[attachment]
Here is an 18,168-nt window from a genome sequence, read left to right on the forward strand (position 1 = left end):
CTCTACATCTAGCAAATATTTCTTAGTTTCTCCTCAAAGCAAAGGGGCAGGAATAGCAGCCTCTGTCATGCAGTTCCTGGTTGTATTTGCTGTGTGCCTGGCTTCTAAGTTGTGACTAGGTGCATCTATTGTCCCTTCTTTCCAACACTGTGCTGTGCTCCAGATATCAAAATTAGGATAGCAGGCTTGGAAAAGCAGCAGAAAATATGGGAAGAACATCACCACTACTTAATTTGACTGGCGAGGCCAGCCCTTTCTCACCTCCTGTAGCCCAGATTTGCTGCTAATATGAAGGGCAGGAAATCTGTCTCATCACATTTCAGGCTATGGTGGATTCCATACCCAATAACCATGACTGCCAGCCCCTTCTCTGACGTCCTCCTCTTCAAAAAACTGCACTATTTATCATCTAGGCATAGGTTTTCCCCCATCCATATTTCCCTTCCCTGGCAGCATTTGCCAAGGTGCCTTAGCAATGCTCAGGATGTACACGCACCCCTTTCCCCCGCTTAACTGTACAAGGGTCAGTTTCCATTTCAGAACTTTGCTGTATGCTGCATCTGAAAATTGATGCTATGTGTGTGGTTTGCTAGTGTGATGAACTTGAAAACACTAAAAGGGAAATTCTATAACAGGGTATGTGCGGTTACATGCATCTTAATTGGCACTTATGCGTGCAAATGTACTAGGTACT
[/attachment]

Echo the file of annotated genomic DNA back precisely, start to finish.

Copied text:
Here is an 18,168-nt window from a genome sequence, read left to right on the forward strand (position 1 = left end):
CTCTACATCTAGCAAATATTTCTTAGTTTCTCCTCAAAGCAAAGGGGCAGGAATAGCAGCCTCTGTCATGCAGTTCCTGGTTGTATTTGCTGTGTGCCTGGCTTCTAAGTTGTGACTAGGTGCATCTATTGTCCCTTCTTTCCAACACTGTGCTGTGCTCCAGATATCAAAATTAGGATAGCAGGCTTGGAAAAGCAGCAGAAAATATGGGAAGAACATCACCACTACTTAATTTGACTGGCGAGGCCAGCCCTTTCTCACCTCCTGTAGCCCAGATTTGCTGCTAATATGAAGGGCAGGAAATCTGTCTCATCACATTTCAGGCTATGGTGGATTCCATACCCAATAACCATGACTGCCAGCCCCTTCTCTGACGTCCTCCTCTTCAAAAAACTGCACTATTTATCATCTAGGCATAGGTTTTCCCCCATCCATATTTCCCTTCCCTGGCAGCATTTGCCAAGGTGCCTTAGCAATGCTCAGGATGTACACGCACCCCTTTCCCCCGCTTAACTGTACAAGGGTCAGTTTCCATTTCAGAACTTTGCTGTATGCTGCATCTGAAAATTGATGCTATGTGTGTGGTTTGCTAGTGTGATGAACTTGAAAACACTAAAAGGGAAATTCTATAACAGGGTATGTGCGGTTACATGCATCTTAATTGGCACTTATGCGTGCAAATGTACTAGGTACT